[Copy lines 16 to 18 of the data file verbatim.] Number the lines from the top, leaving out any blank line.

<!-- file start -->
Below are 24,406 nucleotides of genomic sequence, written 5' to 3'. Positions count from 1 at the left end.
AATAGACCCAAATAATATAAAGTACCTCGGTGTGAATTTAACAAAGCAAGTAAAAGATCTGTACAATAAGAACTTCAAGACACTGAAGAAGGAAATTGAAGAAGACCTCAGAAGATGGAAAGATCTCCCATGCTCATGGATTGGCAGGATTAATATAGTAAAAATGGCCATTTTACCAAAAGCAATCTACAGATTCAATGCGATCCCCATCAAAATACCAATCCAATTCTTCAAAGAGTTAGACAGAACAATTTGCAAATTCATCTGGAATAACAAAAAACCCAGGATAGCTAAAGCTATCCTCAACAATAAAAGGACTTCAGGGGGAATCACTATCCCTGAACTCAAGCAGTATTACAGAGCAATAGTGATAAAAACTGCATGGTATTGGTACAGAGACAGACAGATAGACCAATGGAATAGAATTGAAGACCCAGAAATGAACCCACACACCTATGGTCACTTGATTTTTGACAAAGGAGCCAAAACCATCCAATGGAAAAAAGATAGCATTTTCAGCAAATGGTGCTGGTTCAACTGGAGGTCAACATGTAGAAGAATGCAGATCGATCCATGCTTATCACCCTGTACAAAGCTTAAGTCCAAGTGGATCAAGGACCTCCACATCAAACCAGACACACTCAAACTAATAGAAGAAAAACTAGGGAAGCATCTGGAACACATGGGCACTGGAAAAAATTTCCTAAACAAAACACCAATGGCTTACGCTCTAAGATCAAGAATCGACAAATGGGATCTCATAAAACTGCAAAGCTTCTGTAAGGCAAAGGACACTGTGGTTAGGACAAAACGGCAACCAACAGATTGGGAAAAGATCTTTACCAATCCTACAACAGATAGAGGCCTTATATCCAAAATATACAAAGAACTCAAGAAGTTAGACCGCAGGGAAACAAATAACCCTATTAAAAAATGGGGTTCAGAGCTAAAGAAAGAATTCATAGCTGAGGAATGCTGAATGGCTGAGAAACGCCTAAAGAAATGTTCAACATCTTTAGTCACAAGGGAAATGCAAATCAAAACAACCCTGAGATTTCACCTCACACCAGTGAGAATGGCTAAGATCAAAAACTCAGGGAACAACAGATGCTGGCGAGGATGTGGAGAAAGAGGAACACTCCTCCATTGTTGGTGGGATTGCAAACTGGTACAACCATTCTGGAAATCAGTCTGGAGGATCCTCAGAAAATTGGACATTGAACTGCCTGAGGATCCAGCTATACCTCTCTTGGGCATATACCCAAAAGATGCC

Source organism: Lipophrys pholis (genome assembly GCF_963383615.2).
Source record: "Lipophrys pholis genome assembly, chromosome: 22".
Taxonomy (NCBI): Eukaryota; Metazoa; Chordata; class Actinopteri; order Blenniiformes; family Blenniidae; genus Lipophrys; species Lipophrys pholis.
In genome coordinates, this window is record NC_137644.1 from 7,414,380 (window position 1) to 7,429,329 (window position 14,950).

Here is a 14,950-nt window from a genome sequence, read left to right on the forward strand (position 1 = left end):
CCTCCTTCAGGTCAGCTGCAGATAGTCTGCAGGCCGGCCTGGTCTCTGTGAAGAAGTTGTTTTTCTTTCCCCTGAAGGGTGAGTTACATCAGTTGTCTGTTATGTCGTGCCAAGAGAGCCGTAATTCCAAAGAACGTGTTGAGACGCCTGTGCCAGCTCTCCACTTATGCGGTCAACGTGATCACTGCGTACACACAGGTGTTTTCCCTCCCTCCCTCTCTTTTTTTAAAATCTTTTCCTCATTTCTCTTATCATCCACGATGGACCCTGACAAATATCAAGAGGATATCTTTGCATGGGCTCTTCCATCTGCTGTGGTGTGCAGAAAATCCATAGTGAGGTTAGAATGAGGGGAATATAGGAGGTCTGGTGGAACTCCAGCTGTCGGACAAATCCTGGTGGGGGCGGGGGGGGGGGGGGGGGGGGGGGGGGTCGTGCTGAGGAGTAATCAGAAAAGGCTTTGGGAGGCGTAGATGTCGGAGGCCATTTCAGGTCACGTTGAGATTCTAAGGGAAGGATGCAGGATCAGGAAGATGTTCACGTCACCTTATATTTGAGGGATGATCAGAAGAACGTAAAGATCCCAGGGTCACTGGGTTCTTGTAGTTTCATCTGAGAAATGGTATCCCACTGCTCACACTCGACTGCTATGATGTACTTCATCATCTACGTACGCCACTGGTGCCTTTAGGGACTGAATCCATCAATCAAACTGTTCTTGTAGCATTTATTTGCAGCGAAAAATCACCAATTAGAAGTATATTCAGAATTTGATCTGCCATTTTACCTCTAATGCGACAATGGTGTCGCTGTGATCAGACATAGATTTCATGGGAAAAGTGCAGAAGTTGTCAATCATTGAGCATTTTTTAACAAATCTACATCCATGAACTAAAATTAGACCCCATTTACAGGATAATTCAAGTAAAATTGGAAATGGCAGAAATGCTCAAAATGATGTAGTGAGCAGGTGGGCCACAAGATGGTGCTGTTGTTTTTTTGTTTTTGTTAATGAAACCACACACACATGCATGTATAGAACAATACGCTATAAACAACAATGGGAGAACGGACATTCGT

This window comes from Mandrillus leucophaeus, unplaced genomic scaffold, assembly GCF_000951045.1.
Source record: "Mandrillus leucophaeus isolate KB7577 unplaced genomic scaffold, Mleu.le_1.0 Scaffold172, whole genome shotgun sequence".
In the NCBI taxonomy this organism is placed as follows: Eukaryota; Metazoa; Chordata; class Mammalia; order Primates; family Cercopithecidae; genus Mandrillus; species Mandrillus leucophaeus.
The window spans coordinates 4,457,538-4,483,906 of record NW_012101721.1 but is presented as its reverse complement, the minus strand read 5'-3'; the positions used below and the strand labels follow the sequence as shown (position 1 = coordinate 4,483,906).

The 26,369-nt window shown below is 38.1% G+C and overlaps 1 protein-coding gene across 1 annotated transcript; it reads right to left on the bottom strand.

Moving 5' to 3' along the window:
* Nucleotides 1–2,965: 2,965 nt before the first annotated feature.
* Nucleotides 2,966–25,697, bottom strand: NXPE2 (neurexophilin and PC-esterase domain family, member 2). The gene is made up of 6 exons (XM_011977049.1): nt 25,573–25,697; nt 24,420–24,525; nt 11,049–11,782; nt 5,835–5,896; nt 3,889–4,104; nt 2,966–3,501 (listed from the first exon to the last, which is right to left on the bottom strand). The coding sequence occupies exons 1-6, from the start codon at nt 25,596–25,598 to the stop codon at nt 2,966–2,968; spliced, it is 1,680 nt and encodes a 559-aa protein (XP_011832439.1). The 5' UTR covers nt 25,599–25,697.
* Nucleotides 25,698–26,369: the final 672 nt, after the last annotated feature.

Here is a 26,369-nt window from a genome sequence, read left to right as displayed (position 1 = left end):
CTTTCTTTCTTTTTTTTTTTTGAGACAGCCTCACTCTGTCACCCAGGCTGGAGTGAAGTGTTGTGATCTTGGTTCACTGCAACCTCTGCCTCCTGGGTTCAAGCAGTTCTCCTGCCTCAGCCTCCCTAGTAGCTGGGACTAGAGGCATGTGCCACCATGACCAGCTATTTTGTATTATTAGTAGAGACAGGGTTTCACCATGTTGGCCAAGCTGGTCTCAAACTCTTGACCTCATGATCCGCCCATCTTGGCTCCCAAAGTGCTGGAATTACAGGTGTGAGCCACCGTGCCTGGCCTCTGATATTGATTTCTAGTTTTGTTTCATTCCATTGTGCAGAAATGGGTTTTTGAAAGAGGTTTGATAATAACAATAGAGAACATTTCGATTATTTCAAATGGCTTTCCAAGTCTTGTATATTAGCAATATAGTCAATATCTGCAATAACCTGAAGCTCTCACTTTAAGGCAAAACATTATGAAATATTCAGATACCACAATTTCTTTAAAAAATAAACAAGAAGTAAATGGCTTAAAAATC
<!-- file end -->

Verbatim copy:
* Nucleotides 2,966–25,697, bottom strand: NXPE2 (neurexophilin and PC-esterase domain family, member 2). The gene is made up of 6 exons (XM_011977049.1): nt 25,573–25,697; nt 24,420–24,525; nt 11,049–11,782; nt 5,835–5,896; nt 3,889–4,104; nt 2,966–3,501 (listed from the first exon to the last, which is right to left on the bottom strand). The coding sequence occupies exons 1-6, from the start codon at nt 25,596–25,598 to the stop codon at nt 2,966–2,968; spliced, it is 1,680 nt and encodes a 559-aa protein (XP_011832439.1). The 5' UTR covers nt 25,599–25,697.
* Nucleotides 25,698–26,369: the final 672 nt, after the last annotated feature.

Here is a 26,369-nt window from a genome sequence, read left to right as displayed (position 1 = left end):